Snow, that is. Man, do I love to shovel snow. That's what I was saying to myself as I cleared out the area around the basketball hoop in the driveway on Tuesday. You may find it hard to believe, but the previous sentences contain not a single trace of sarcasm. Shoveling snow has many pleasant aspects for me, but I believe the deeper psychological satisfaction must be related to my complete ineptitude when it comes to household repairs. I am not handy. In fact, no structural, electrical or plumbing problem is so simple that I cannot make it much, much worse. There are only three things I can fix in my house: breakfast, lunch and dinner (okay four if you count dessert). Fortunately, I fix those things very well, and, as my mother is fond of saying, "We all have our gift places."
Another thing my mother used to say is, "No roughhousing allowed in the house" because she did not want things - dishes, furniture, bones - to get broken. As an adult homewowner, I have modified that rule to, "No drills allowed in the kitchen." Without getting into detail, let me just say that there are two kitchen cabinets that now have holes on the outside after I "fixed" them. My deficiency in this area is compounded by the fact that I am married to a woman whose father was a true craftsman, a genius who built entire rooms in the house where she grew up. Whenever I bring the toolbox inside, she watches with a mixture of pity, mirth, and remorse at her choice of spouse.
So, I guess shoveling snow is one of those masculine opportunities to prove that the heart of the hunter-gatherer still beats in my chest. There's just something about pushing the snow aside to reveal the concrete or asphalt below, and, on a good sunny day, watching how quickly the moisture evaporates, leaving you with dry, safe, passable terrain surrounded by a yard still covered in a cold and treacheous blanket. I don't pretend that we can conquer nature, not even in suburbia, but occasionally bending it to our will can be very satisfying.
We got more than a foot of snow Saturday night, so on Sunday, after the kids had been bundled up and sent out to find the neighbors, I found my shovel and set to the task. Now, let's get a few things straight. I had no intention of shoveling the entire driveway, which is more than 100 feet long. That job that is done by a man with a plow. My goal was to blaze a trail from the back door to the garage and clean the sidewalk from the front door to the driveway and the cars. I had the perfect tool, a lightweight shovel with a plastic blade and aluminum handle. No fancy ergonomic curves, just clean lines and right angles.
The shoveling conditions were nearly perfect: light, feathery snow and almost no wind. Little more than half an hour later, the job was done, and I had cleaned off the cars for good measure. I stashed the shovel, grabbed the kids, and off we went sledding.
The plowman arrived later that afternoon and cleared a path from the garage to the street, but a plow is a not a tool of precision, so there were some large patches of snow still covering the driveway, although there was plenty of room for the cars. I could have just waited for the warming weather to melt the snow away, but the basketball playing area was obstructed, and with temperatures projected to break 60 by midweek, I needed to get it back into service.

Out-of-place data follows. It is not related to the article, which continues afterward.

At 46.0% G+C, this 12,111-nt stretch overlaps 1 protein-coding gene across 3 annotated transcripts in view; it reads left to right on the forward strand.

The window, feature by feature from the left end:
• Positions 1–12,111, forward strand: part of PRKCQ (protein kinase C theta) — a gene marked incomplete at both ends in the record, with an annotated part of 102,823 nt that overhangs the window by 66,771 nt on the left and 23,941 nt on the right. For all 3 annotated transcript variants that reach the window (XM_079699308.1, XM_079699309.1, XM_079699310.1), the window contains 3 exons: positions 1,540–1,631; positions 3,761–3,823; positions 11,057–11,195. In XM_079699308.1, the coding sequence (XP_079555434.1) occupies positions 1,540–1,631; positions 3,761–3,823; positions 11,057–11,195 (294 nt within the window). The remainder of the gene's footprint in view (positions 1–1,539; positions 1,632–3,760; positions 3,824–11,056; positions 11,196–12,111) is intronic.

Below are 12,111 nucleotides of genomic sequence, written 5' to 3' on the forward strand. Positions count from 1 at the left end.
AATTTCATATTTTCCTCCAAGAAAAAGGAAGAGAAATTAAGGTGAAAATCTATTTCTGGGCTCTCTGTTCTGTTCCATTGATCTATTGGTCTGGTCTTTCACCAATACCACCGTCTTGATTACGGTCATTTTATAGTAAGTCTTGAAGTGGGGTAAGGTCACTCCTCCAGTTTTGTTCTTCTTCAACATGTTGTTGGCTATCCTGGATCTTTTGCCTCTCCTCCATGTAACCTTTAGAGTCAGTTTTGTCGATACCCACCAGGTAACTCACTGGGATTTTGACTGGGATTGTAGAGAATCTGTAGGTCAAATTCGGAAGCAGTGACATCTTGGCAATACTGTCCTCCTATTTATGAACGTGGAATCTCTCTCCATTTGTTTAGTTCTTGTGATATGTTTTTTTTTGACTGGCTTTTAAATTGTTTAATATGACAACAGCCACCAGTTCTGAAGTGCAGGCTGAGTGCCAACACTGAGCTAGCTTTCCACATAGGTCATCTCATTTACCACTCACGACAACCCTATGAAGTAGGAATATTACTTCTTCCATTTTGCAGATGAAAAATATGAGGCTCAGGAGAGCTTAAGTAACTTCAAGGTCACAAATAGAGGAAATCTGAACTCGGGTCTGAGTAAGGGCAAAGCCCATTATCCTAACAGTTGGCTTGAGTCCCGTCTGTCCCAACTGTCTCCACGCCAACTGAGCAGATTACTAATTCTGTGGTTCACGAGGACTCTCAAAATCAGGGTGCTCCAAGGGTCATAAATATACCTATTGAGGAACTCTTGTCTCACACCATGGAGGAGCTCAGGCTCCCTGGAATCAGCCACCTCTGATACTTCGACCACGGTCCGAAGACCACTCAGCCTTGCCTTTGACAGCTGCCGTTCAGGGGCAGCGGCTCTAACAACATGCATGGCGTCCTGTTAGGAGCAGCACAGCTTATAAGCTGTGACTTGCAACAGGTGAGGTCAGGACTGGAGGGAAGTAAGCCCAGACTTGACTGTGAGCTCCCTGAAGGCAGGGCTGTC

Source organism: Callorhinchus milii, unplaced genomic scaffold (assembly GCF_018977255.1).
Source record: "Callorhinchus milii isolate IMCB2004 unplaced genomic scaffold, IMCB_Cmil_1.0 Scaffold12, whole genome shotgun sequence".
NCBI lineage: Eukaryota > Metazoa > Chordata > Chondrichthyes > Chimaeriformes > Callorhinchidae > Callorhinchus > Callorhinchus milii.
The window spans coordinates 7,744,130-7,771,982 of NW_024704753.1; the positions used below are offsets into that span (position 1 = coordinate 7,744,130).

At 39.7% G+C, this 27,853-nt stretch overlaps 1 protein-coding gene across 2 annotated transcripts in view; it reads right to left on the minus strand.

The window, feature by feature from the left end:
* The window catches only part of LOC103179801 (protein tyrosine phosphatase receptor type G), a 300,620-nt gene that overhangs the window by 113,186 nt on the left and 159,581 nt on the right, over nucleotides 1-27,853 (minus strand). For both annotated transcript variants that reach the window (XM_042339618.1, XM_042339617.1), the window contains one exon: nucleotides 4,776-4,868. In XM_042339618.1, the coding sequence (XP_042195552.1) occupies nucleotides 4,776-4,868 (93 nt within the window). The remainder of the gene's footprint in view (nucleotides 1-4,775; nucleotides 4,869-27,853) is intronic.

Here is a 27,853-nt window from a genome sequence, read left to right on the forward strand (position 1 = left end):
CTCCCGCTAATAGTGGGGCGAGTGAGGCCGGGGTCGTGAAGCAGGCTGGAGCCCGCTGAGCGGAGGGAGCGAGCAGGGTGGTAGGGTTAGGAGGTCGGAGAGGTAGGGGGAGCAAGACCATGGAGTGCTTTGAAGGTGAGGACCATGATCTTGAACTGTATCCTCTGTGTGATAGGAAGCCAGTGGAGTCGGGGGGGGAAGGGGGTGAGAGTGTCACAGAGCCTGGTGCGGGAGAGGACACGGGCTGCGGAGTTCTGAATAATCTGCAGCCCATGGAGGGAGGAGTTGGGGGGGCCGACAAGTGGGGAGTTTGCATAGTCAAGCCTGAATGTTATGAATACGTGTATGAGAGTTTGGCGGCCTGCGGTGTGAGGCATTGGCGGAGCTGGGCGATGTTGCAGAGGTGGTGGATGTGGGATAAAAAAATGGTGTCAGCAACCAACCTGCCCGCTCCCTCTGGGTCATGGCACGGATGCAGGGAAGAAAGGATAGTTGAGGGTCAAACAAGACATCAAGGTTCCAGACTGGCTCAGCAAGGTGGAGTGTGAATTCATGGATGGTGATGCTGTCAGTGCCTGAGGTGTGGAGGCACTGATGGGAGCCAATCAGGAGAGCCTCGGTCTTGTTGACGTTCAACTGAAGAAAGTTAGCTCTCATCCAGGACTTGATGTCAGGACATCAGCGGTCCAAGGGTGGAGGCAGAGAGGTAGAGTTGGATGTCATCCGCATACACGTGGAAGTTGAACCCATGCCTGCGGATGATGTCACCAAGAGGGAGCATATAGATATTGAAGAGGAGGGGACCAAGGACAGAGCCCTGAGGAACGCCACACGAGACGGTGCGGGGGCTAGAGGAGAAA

The hoop went up last spring thanks to a good friend with tools, know-how and a generous spirit. I provided financing and unintentional comic relief when I let go of a support rod and it fell on my head. Sparingly used at first, the hoop has become a major source of interest for my boys, who are eight and six. I had anticipated this development a few years ago when we had the drive way resurfaced, and I had made sure it was expanded to accommodate full three-point range (collegiate, not NBA).
The kids went back to school Tuesday, an unusually quick recovery for a region that normally responds to the threat of snow the way a possum responds to the scent of a predator, and I wanted to have the court clear by the time they got home. So I got out my trusty shovel and bent to the task. The places where the snow was shallow could be cleared Zamboni style, scraping everything into the grass, but the deeper areas required a more gradual, patient approach, cutting through the layers to get to the bottom. I smiled as I finished the lane and mid-range jumper area and began to work more quickly, figuring I'd be done by lunch.
And then I got greedy. A substantial mound of snow sat at the foul line exended on the left side, right where my eight-year likes to set up and fire shots off the glass. The plow had pushed a good deal of snow here and some had melted and refrozen. Instead of working from the top down, I went for the big dig, and my valiant lightweight aluminum handle, suddenly asked to bear more than its capacity, buckled under the heavy strain of snow, slush and ice. I had betrayed my partner by asking too much, and, rather than disappoint me, it gave everything it had. I adjusted my grip to compensate but it was over in a matter of minutes. I gently set down my mortally wounded shovel, and for a moment I felt like American folk hero John Henry, but then I remembered that he actually finished digging through the mountain, and then he lay down his hammer and he died, so I realized the comparison was not at all apt.
Defeated by my own hubris, I went inside and had lunch. Then I put the dog in the car and headed to Home Depot. Despite the weekend panic, they still had a good selection of shovels. I picked out something called "The Bulldozer," with fancy curved sidewalls and a "Comfort Grip." Needless to say, I didn't waste any time lingering over the power equipment in the Tool Corral.